- Whānau Ora Resilience Navigator
- Ngati Kahu
Using her skills to help her Māori community with earthquake recovery.
Living rurally in the South Island, Eileen Wolland (Ngati Kahu) studied a Bachelor of Applied Science (Psychology) by distance learning with Open Polytechnic to improve her job choices and have more whānau time.
For Eileen, distance learning meant she could worry less about long commutes to class and focus more on being a mother. She explains, “Distance learning for me was really awesome because for the majority of my degree I worked full-time and lived far away so attending a campus wasn’t really an option and being a mum, I could do it at night and around my child.”
Before studying, Eileen worked in hospitality, often working nights and weekends whilst raising her daughter. She says, “Working in hospitality as a single mum was hard trying to juggle my hours because it didn’t always fit in with childcare. So, I wanted to work towards a job that was going to fit around me and my whānau, during school hours, to have weekends with my children. I also wanted to increase our income.”
As a first time tertiary learner, Eileen decided to begin with a single course in psychology. She wanted to learn something that would help her grow personally as well as professionally.
“I enjoyed it very much and learnt so much positive information and life skills from my first course that I decided to take another psychology paper and I ended up loving that pathway and just stuck with psychology,” she says.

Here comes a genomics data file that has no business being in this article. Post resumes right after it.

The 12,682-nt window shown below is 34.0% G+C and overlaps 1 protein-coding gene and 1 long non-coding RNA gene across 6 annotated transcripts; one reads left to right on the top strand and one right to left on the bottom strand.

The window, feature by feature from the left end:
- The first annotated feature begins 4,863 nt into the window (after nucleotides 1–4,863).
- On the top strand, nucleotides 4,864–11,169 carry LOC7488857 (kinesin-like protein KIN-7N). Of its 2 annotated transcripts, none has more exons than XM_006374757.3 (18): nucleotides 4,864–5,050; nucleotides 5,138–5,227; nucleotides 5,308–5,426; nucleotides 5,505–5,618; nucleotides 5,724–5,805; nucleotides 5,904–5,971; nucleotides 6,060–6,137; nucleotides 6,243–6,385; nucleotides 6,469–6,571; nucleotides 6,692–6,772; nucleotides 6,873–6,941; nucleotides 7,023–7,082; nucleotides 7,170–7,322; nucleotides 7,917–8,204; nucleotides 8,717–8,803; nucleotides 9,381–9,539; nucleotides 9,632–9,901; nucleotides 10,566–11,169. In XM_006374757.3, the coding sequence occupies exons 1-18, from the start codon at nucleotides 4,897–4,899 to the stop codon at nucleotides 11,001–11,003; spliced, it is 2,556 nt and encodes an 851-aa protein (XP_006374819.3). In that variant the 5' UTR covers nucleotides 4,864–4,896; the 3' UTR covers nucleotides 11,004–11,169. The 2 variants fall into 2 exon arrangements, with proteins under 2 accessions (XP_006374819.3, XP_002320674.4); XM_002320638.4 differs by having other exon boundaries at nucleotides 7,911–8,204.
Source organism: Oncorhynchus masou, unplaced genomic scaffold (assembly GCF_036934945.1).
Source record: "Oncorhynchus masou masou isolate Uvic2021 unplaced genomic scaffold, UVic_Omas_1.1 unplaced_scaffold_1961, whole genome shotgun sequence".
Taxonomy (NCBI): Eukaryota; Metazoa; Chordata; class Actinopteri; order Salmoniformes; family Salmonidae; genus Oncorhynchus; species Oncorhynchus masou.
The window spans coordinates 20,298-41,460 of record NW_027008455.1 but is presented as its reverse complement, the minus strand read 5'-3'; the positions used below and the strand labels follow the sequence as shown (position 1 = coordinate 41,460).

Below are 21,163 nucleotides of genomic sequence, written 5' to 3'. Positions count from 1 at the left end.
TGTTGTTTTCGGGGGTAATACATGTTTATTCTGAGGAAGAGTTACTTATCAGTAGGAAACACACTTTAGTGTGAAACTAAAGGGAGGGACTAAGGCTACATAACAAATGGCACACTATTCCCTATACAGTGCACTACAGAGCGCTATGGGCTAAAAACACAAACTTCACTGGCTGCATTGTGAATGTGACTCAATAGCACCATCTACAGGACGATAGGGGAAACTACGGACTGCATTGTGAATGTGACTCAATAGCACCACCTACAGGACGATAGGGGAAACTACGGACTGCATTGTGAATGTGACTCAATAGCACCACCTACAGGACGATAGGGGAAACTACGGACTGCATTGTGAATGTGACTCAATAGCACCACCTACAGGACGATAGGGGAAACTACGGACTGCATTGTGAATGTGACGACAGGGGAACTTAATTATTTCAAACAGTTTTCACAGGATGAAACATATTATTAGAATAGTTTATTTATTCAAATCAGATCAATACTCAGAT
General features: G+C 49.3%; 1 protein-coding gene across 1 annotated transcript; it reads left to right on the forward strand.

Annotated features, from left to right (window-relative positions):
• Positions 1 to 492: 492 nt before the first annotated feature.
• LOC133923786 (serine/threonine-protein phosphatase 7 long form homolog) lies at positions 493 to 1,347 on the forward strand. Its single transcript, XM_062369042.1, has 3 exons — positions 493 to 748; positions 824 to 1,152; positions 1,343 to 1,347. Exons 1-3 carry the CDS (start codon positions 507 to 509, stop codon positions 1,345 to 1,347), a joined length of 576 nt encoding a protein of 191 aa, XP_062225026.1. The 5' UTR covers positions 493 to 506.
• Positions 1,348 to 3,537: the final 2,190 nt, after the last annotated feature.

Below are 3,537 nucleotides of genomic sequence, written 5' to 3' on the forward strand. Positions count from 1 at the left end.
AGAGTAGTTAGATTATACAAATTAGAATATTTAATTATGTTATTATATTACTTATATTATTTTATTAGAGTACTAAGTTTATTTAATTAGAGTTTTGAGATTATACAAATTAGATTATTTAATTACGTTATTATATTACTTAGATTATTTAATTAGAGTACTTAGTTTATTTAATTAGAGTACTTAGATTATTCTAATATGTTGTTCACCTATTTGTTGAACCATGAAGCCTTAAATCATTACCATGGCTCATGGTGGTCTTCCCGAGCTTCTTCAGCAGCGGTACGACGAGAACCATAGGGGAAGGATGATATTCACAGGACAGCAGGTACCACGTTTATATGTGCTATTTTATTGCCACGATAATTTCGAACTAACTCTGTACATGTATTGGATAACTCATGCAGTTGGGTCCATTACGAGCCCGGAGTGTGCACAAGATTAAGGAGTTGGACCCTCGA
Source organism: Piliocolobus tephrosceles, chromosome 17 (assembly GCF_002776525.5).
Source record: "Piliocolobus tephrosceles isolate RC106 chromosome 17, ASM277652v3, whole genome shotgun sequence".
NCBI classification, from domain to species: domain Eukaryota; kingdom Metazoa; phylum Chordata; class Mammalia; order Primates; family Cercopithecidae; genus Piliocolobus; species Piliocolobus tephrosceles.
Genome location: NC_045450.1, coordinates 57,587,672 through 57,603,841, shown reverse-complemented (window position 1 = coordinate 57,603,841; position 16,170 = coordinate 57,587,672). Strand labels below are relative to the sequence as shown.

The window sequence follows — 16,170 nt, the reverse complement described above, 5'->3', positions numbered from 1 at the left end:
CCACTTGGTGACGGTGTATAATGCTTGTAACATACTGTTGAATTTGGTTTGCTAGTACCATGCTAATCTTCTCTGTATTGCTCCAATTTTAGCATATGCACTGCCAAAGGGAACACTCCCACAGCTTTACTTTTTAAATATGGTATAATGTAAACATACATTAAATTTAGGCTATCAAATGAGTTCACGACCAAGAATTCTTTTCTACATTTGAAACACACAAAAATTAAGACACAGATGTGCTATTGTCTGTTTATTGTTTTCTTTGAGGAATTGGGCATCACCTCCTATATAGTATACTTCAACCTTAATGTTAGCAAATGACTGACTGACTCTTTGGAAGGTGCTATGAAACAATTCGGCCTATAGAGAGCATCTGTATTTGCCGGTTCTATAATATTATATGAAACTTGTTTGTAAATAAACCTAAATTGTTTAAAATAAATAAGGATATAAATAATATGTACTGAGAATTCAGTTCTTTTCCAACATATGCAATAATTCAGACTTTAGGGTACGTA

“I learned about who I am and where I come from, especially through learning about the Māori health perspective, which has also helped my whānau.”
Taking a whānau-led perspective
Towards the end of her studies, Eileen started working as a teacher aide at her daughter’s school, helping children with learning difficulties. Later on, she was excited to get the role of Whānau Ora Resilience Navigator, in which she has been in for over a year now.
As a Whānau Ora resilience navigator, Eileen focuses on the earthquake recovery space in Hurunui where there was a 7.8 earthquake in 2016. She uses the knowledge she’s learned through her studies to help work with whānau who have been affected by the earthquake. Eileen explains, “Whānau Ora is whānau-led, so we visit with the whānau and develop a path plan which is going to help develop their well-being in whichever area they choose.”
“My study has given me the skills to be able to enter whānau homes and build strong working relationships to help develop their wellbeing because you won't be able to help or connect with whānau without building a good relationship first.”
She says, “Before I started my degree I knew nothing about Māori health perspectives. The third course I took, Te Hauora Hine Ngaro, changed my whole perspective of the world. There are many things that I connected with through that course and still use daily in my job.”
Eileen is passionate about her job and enjoys developing others’ strengths. She says, “A lot of whānau don't realise the skills they have, or how to develop their skills, and when they get to the point that they can look within themselves and find those strengths that they have, that's really rewarding for me.”
Supported the whole way
Eileen says, “The support I received from Open Polytechnic while I studied was amazing. Whenever I had any questions or faced difficulties, they were really supportive and understanding.”
At one point during her studies, Eileen wanted to quit.
“I rang Open Polytechnic and talked to the student support service, who gave me a different perspective and helped me get through that tough moment,” she explains.
Graduating with pride
For Eileen, graduation wasn’t only for her, it’s also about sharing it with the whānau and letting her children see the outcome of hard work. She says, “The best part was being able to bring my family and have them celebrate with me because they are a big part of the journey. They were there every assignment, every deadline, and every moment of overloaded-ness.”
“When I walked across the stage to get my degree it was quite amazing actually. I can't even describe the feeling. My husband tautoko me, that was very special,” Eileen explains.